Fixing A Cracked Bridge

A bridge can crack because of stress, lack of humidity, a defect in the wood, or a combination of any of them.  Typically it cracks thru the bridge pins, although it can crack thru the saddle slot.  Or it can crack anywhere along its length due to a weakness in the grain.

The saddle slot crack is probably fatal and the bridge will need to be replaced.  These cracks usually are thru the whole length of the bridge.  If the bridge is broken into 2 pieces, epoxy might work as long as you keep the gap between the pieces to a minimum.

However, a crack thru the bridge pins or in the grain can be repaired.  The first step is to humidify the bridge to bring the 2 parts back together.  Never just fill a crack with glue and assume it will be OK.  The repair would be ugly and probably won’t hold.

WARNING: This will be initially very ugly.  If not done correctly glue can run onto the top of the guitar, damaging the finish. After the bridge is glued the whole top of the bridge will need to be sanded to have a consistent finish.

Items required:      


Small weight.

Distilled water.

Water thin super glue, only available at hobby stores.  It will wick deep down into the crack and soak into the grain, but is not meant for gap filling.  Do not use regular super glue, it will just sit on the surface.

2” wide painter’s tape.

Sheet plastic or newspaper to protect the top of the guitar in case glue is dropped on in.

Heavy sheet plastic to make a sanding guard around the bridge.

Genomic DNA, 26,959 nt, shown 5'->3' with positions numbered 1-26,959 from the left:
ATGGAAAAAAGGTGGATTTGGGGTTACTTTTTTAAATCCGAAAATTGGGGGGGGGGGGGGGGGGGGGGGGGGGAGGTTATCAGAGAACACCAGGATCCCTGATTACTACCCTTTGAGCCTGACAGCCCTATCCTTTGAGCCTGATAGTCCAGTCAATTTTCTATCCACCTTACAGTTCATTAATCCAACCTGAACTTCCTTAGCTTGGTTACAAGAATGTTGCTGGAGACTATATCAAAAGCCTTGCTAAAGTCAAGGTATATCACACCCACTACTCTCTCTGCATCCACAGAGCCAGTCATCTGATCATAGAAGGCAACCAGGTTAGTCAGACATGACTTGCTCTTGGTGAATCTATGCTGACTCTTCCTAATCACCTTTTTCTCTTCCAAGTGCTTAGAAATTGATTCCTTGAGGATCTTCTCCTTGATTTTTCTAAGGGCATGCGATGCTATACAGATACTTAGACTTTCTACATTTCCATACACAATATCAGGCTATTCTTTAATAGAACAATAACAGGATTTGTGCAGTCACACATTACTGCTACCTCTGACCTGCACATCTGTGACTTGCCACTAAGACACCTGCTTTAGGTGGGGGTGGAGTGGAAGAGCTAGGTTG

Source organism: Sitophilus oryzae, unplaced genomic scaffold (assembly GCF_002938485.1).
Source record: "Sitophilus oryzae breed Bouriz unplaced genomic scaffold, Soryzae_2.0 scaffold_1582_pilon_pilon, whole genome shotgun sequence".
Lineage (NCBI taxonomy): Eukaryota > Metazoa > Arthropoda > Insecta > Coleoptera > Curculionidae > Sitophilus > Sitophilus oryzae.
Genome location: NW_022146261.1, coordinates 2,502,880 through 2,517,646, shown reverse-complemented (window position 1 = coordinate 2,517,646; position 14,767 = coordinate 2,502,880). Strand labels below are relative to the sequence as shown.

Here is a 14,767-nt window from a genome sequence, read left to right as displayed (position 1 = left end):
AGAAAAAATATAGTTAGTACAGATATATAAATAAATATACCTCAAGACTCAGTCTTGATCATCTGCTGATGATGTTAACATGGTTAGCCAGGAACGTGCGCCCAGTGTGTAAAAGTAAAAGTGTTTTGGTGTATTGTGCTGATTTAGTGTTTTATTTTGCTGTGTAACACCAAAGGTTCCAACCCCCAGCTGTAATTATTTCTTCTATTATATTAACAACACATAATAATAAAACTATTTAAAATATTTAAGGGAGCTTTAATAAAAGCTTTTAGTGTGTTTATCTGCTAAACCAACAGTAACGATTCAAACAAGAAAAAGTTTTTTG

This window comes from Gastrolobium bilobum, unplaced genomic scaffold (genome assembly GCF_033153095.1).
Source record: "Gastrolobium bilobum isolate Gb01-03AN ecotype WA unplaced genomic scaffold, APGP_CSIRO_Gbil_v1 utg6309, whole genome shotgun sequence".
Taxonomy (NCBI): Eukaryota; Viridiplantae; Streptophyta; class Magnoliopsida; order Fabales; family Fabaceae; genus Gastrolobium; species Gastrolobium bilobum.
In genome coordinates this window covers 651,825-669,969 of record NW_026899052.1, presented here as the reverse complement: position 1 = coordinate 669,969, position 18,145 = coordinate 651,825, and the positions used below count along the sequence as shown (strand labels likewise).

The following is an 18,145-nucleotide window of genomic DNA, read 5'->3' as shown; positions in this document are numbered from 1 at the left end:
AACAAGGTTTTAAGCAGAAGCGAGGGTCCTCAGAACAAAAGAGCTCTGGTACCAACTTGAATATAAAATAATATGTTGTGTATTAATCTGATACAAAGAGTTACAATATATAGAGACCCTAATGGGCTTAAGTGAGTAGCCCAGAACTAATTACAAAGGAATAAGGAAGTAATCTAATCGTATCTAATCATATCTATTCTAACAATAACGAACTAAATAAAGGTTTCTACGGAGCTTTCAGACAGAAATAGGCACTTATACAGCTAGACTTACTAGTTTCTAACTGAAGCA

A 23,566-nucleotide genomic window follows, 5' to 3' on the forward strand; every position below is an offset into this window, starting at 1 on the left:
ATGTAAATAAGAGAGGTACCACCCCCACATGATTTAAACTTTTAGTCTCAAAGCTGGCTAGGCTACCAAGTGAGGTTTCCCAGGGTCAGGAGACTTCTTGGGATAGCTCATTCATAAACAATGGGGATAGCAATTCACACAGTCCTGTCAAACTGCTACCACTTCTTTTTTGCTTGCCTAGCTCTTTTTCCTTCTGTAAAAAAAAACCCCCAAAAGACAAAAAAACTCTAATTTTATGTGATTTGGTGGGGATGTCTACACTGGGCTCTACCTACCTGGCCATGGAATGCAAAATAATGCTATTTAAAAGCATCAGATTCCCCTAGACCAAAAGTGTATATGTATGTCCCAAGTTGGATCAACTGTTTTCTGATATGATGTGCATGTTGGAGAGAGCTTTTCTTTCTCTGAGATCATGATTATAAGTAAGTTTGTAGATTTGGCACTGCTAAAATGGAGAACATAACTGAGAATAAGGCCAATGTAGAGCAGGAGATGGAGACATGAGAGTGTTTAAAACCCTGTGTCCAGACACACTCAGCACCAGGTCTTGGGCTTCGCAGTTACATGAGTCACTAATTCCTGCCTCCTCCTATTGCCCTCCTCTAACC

Be sure there isn’t any debris in the crack that will keep it from coming back together.

Cut a piece of sponge to fit over the top of the bridge.

Thoroughly saturate the sponge and squeeze out most of the water.

Place the sponge over the center of the crack.

Place a small weight on the sponge to force the sponge to contact the contour of the cracked area.

Depending on the ambient humidity (you aren’t keeping your guitars in under 40% humidity, are you??) rewet the sponge once or twice per day.

Repeat until the crack is closed or no more progress is made for 1 day.

Remove the sponge and let the area dry for 1 day.

Cut a hole in the heavy sheet plastic to fit around the bridge, and lay in on the top of the guitar to protect it when sanding the bridge.

Press a piece of masking tape onto the bottom of the bridge plate to keep any glue from dripping into the guitar.

Cut a rectangular hole in a piece of painters tape to fit around the crack.  The area must be covered with one continuous piece of tape without gaps.  Do not overlap layers of tape, the glue will find its way thru the corner and onto the finish.

Tightly tape your plastic or paper on top of the first layer of tape, pressing very tightly in the corners of the overlaps.

Tape another layer of plastic or paper on top of the first, keeping the tape overlaps away from each other.  The glue will find the finest crack and follow it.  The second layer will keep it from finding the top of the guitar.

Carefully squirt the water thin super glue into the crack, doing your best to keep it from running onto the tape.  The glue is actually thinner than water and runs quickly.

Let it harden for a few minutes, then check if there are any small voids in the crack.  If so apply more glue.

Once it looks like the voids are filled, remove all the plastic and tape.

Allow the glue to harden until the surface isn’t tacky and sand the area smooth, with the sanding guard in place.  Some wood dust will be pushed into the glue, further hiding it.

If there are any voids repeat the previous steps, add more glue and sand again.

Fine sand the bridge (up to 600 grit) to smooth the area glued, and to even out the color.  Be sure all scratches have been removed or the finish will highlight them.

Apply oil or finish if required.  I use Howard Feed-N-Wax.